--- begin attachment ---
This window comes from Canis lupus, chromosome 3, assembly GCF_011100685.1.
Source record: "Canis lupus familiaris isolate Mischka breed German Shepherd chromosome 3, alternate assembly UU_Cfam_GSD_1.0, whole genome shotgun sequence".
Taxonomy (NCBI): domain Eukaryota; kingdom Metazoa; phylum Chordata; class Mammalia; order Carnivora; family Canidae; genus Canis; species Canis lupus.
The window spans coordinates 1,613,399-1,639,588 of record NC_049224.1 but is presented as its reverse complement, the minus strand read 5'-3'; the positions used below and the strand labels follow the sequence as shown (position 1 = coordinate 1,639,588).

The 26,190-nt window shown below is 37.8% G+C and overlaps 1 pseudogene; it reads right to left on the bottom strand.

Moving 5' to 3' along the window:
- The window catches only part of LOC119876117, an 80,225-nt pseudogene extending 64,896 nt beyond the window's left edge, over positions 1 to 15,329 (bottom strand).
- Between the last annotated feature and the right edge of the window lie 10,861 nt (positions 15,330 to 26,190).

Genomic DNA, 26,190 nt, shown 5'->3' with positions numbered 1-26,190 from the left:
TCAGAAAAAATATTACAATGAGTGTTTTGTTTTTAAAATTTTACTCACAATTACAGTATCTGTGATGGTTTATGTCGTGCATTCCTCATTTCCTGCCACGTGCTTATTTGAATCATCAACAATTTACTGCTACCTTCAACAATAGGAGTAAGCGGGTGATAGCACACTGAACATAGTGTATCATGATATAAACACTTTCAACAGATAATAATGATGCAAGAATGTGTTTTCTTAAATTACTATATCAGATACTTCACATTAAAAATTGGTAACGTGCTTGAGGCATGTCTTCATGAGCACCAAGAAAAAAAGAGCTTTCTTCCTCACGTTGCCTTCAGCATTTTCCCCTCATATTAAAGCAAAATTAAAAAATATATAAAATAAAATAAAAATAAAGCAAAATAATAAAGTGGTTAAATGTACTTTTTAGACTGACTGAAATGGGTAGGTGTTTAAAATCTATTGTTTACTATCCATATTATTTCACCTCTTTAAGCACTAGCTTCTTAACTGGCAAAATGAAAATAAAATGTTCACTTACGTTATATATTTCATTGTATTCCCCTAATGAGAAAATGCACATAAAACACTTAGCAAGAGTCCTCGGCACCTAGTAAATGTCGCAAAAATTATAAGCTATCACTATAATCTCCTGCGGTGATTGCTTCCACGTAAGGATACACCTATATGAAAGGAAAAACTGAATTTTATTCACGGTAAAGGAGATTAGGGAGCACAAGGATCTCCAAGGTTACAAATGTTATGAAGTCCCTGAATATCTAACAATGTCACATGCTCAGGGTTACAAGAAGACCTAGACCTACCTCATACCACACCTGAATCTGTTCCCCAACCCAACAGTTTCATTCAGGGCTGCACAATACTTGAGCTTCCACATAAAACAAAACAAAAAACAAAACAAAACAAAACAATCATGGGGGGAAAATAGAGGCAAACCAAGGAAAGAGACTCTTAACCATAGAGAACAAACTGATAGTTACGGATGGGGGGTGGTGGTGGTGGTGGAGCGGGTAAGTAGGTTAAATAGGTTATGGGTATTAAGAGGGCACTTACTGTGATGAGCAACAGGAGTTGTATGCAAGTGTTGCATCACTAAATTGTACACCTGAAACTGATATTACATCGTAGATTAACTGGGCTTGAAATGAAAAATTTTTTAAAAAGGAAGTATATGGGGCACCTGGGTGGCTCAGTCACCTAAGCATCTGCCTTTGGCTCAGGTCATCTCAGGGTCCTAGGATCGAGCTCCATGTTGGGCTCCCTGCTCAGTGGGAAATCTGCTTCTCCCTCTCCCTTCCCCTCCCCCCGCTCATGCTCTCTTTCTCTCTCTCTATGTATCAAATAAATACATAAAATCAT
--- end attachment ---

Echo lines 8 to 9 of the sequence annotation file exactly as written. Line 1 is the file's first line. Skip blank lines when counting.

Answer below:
- Between the last annotated feature and the right edge of the window lie 10,861 nt (positions 15,330 to 26,190).

Genomic DNA, 26,190 nt, shown 5'->3' with positions numbered 1-26,190 from the left: